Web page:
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Juniper does not plan to make the Trapeze wireless portfolio generally available to the Juniper channel.
Present Trapeze partners enjoy an intimate channel program already. Earlier this year, Trapeze cut some 40 VARs from its program and elevated 11 to a new Platinum level of the program, and there are now fewer than 80 registered Trapeze partners total in the U.S. and Canada.
Pataky said the interest from Juniper partners in wireless LAN has been high, and that a "high percentage" -- he declined to provide exact figures -- have established wireless LAN practices already. Juniper will insist partners achieve specialization -- currently being developed -- to sell the Trapeze wireless LAN solutions.
"We count more [partners] than Trapeze, but many, many less than Cisco or HP," said Pataky, when asked about whether having Trapeze's products available to thousands more channel partners would overexpose them. "We've been cautious over the years. Wireless LAN really lends itself to specialization, and partners can really add value in the design and implementation. We're going to be really crisp and really clear in our communications, and do the right thing by the partners here and in the rest of the Juniper channel."
Several Trapeze products, including controllers and some access points, will be selectively rebranded as Juniper by the middle of 2011, and Trapeze software will be integrated into Juniper's Junos platform, according to Juniper. Assuming the acquisition closes without delay, the next communications to partners, Pataky said, will be about mapping Trapeze partners into the J-Partner program.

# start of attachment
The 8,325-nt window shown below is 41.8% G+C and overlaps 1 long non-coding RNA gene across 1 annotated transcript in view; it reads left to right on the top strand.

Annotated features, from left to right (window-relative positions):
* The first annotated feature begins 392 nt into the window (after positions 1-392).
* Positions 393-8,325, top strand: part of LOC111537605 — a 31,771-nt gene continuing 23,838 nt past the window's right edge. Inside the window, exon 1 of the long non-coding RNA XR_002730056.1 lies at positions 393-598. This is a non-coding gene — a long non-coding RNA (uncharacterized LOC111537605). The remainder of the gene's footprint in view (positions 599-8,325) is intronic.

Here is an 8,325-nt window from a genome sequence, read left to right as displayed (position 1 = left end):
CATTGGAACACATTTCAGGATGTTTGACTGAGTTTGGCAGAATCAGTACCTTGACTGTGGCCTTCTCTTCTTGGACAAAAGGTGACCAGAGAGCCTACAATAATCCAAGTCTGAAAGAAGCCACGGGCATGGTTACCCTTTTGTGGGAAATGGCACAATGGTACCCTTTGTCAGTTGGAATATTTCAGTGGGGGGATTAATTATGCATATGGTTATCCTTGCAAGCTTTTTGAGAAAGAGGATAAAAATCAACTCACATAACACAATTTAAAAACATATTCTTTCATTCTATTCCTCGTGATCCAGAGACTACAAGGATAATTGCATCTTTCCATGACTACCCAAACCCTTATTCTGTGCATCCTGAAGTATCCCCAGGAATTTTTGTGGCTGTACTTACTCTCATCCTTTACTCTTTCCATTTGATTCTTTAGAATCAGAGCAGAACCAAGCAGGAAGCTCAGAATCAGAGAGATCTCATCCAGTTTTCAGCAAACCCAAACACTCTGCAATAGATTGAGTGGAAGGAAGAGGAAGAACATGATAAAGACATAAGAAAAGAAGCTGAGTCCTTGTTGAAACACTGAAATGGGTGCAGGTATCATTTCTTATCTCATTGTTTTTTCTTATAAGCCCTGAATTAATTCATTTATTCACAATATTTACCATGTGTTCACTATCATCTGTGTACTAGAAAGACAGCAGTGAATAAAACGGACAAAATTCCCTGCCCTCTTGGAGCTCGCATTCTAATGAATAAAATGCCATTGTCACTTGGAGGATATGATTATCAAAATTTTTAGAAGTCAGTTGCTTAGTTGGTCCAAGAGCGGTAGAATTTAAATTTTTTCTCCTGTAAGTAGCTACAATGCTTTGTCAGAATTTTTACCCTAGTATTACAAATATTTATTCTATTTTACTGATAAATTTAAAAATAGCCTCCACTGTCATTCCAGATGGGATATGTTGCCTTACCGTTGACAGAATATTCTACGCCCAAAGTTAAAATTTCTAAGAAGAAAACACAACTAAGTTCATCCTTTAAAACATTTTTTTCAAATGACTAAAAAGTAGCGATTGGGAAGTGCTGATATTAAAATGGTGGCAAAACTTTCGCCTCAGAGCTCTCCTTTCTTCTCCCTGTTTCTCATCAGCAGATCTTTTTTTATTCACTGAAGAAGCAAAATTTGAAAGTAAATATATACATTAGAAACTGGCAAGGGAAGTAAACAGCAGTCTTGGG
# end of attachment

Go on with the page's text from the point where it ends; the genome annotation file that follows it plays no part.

Juniper partners told CRN in recent days that the Trapeze buy will be a positive for Juniper, although it will be some time before Juniper's strength as a wireless LAN vendor will be clear.
Terrapin Systems, a San Jose-based solution provider and Juniper partner, was already a partner of Trapeze before the acquisition. The Trapeze portfolio should round out the portfolio nicely, said Chris Becerra, Terrapin's vice president of sales.
"I can only speculate why they decided to do it, but one reason is to hedge against the thought that we run into a lot of customers looking to deploy a lot more wireless," Becerra said. "So they're hedging their bets against losing business to the specific wireless guys. Trapeze isn't one of the bigger players, and it's sort of minor for us right now, but it's a positive."
"We have a lot of close relationships with the executive suite at Juniper -- they're by far our second largest partner -- and they finally have all the products they can go to market with, so we're excited," said James Marsh, senior vice president, Carousel Industries, an Exeter, R.I.-based solution provider.
That said, Carousel's wireless business is up north of 300 percent year-over-year this year, Marsh said, and it maintains strong relationships with Aruba Networks and Meru Networks on the vendor side.
"I don't foresee that changing," Marsh said of Carousel's partnerships with Aruba and Meru. "So I'm sure the Trapeze story will become more prevalent for us, but right now, we have two very solid partners already."